What's here isn't quite that. It's a narrative of events from Mr. Wheaton's life as he was going through a rough patch in his life. We get several postings from his blog, but they're all him expressing his emotions regarding the events he was going through. There wasn't anything that got me to laugh or chuckle here. I think at a different time, I would have liked this more. What's presented here is good, but it wasn't what I was looking for at the moment.(less)
I wanted to like this more. I'm trying to think of how to explain what I liked and what I didn't like about this story. And I think the best way I can...moreI wanted to like this more. I'm trying to think of how to explain what I liked and what I didn't like about this story. And I think the best way I can put it is that for the most part, it's forgettable.
As everyone has said in every other review of the book, the magic system provided is unique and interesting. Most people that can perform magic can only do variations on one "school". So our main cast is filled with one trick ponies, so that all the known magic abilities are covered by other people beyond our two main characters that can do everything. Can I tell you anything about those characters? Maybe a tidbit of information here or there, and I can't be sure that I wouldn't be attributing correct info about one person to someone else. I certainly can't remember names. Best I can do right now is "The Smoker, the mind control guy, and... the rest...".
So what is our group going to do? They're going to try to steal the evil government's supply of an incredibly expensive substance, which may destabilize things enough for a rebellion to be successful. So how they going to do it? Well, they're going to find a complete novice to magic and each take turns in training her how to use her new powers. And then they're going to infiltrate her into the nobility for... reasons. Look, I'm sure they've got some sort of plan here. But they're running such a long con that I'm not even sure they've taken any major steps towards their goal before major disaster number one occurs and half the cast starts going "Well, we tried, better luck next time.".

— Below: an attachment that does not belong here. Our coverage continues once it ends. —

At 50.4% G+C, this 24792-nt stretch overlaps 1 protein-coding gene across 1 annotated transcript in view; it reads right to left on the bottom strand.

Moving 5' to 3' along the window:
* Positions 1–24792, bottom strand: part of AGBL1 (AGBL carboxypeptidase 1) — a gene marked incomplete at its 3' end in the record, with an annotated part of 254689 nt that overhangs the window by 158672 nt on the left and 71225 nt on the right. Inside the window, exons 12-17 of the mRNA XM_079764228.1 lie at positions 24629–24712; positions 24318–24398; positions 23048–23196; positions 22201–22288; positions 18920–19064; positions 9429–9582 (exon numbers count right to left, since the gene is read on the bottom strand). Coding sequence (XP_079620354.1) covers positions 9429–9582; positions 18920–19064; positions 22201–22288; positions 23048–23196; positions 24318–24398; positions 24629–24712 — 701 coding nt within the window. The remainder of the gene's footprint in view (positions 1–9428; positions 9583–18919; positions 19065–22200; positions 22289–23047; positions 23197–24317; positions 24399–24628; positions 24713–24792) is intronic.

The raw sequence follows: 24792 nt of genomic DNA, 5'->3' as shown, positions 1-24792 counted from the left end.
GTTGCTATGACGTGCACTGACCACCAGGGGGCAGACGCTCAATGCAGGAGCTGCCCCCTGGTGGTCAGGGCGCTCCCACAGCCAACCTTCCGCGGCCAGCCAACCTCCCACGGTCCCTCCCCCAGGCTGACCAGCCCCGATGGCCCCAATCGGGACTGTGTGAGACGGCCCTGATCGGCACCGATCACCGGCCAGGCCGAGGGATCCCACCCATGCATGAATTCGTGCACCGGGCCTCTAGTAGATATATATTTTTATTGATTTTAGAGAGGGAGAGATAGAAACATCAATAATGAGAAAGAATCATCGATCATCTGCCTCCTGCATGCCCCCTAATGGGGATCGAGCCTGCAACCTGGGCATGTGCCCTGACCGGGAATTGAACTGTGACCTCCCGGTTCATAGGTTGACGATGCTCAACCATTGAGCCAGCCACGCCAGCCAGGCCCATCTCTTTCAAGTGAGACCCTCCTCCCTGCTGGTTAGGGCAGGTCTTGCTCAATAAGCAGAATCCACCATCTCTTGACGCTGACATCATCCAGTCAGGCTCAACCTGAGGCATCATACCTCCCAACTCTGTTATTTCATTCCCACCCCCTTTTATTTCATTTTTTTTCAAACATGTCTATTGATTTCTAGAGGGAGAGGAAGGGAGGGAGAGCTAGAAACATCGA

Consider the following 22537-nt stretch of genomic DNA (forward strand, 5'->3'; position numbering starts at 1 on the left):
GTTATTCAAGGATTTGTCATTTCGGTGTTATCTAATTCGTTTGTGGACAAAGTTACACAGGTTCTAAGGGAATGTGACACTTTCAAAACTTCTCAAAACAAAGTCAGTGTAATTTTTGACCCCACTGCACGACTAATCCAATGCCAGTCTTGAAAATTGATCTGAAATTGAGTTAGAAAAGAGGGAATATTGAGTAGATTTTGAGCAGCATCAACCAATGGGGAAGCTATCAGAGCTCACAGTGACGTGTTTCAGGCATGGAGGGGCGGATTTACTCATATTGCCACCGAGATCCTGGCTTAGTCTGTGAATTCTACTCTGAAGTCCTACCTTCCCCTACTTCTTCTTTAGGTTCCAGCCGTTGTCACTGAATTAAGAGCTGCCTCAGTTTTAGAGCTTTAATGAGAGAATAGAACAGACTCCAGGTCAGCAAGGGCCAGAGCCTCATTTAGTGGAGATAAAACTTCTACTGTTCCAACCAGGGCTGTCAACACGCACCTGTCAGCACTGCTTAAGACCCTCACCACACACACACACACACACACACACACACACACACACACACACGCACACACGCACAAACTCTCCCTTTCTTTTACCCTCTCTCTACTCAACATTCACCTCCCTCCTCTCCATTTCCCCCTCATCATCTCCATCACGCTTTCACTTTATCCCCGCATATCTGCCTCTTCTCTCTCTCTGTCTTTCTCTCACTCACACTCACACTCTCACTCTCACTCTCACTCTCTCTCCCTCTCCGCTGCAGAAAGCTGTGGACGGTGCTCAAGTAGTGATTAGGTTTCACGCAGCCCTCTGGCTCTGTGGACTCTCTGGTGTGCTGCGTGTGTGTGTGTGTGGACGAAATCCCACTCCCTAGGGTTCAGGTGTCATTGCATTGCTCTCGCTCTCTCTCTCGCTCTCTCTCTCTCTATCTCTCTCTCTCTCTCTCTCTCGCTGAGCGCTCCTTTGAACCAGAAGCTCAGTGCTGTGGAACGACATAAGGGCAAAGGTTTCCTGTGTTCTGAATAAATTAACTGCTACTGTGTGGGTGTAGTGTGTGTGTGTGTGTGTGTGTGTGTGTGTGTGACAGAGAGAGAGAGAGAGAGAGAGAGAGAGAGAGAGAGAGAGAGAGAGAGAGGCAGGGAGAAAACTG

Actually, that may be the best way to describe my experience. Something would happen, and I'd be able to focus on what was going on for a while. And then it would get rambling about some lost religion, or the background of a cast member that's not really important to advancing the story, and my mind would wander off until the next time some major plot point occurred. I've said it before with some audio books I've listened to previously that they need to be more interesting than whatever it is I'm doing while listening to them. Mistborn had moments where it could pull my attention back to it, but it couldn't keep it for the whole of the twenty four hours needed to finish it. And I just don't know if that's a fault of the recording or of the story itself.(less)
In looking for a starting point to try reading more fantasy works, I thought I'd start with someone who's writting style hasn't proven a problem for...more In looking for a starting point to try reading more fantasy works, I thought I'd start with someone who's writting style hasn't proven a problem for me in the past. I came to this book as a fan of the author's work on the Star Wars X-Wing series. And now, a part of me wonders if I would have enjoyed this book more if it had been set in an already established setting where the author didn't have as much freedom to create.
I sit here trying to think of a reason why I didn't like this book more. I don't think there was one big thing that I can point to and say that "this is my problem with it". I think it was just a lot of little things that added up over the course of book. Things like deciding to use "fantasy language word" for fairly mundane item for several chapters before explaining what it means and the significance of why the word is being used. Or spending an entire chapter on world building that doesn't actually have any kind of payoff for the story.(less)
It has its moments. The world building is interesting. The bits with the medical examiner were rather nice. I feel like the conclusion was a let down....moreIt has its moments. The world building is interesting. The bits with the medical examiner were rather nice. I feel like the conclusion was a let down. Well, not necessarily the conclusion. I can respect the idea they were going for. And I think it could have been handled well. It's just that they way things play out really undercuts any attempt at building credibility for the main characters' detective skills. The ending feels like a gift given instead of a reward earned. (less)